Years ago (and I wish I still had the links) I found "evidence" purported by an Biblical archaeologist who claimed he found the ark.

His evidence: parts of an old wooden boat that had iron nails and DNA testing that confirmed animals were in the boat.

That was it!

So...iron nails were used by Noah during the Stone Age, huh? And his ark was the only boat in the entire history of mankind that was wooden and transported animals?

And the final nail (ha) in his coffin was that he alluded that the DNA found was of fur found in the boat....cause fur had viable DNA (not to mention survives) after how many thousands of years?!

Give me a break.

Sorry, SJ, but as one who is pursuing archaeology as a profession, you have to give me something more than people playing dress up as archaeologists.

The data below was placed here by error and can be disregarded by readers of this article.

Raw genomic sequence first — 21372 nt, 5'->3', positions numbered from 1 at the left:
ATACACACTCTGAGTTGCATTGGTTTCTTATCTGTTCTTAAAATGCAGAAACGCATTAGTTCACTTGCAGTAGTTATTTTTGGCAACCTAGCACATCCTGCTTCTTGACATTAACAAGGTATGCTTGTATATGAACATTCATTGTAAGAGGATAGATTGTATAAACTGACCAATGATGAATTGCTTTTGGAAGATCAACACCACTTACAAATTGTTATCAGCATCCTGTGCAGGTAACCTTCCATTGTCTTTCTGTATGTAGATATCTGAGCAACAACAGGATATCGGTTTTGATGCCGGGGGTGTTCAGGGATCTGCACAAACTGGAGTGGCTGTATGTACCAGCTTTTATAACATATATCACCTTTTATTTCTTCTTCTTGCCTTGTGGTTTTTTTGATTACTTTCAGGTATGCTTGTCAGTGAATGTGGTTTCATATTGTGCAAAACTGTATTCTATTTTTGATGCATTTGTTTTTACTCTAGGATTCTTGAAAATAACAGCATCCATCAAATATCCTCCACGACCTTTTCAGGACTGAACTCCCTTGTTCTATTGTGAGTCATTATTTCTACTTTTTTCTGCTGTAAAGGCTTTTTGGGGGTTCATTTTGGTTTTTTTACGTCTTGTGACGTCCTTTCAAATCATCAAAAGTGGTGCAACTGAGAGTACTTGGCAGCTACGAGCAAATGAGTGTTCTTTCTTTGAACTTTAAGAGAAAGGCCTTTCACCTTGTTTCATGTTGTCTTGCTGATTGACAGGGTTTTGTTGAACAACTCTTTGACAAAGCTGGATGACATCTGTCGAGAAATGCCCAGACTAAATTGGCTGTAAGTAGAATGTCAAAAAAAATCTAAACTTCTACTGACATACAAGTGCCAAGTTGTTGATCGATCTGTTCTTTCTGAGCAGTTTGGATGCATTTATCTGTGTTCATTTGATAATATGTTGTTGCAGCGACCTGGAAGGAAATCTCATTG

On a related note (and one that you might find odd): If the area wasn't so darn dangerous I would LOVE to dig in that whole area. The difference between me and the biblical archaeologists is that I would not be there to prove or disprove anything (as a scientist testing a hypothesis isn't to prove or disprove but to observe), but rather just want to see what there is.

That whole are and the history fascinates me.

SJ said...

>> Although the article is interesting it is by no means scientific for it has the ultimate agenda to convert the unbelievers:


I don't see a logical connection between the truthfulness of the data and a religious agenda.

If you see something as untrue, by all means, criticize, but don't be like, religious agenda = automatically false.

And yes, I'm sure there's hacks on the religious and secular sides of the archaeology spectrum.

Cora said...

The problem is, I have no way of telling if the date presented is false or not. With a religious aganeda so blantant every claim made would have to be gone over with a fine toothed comb.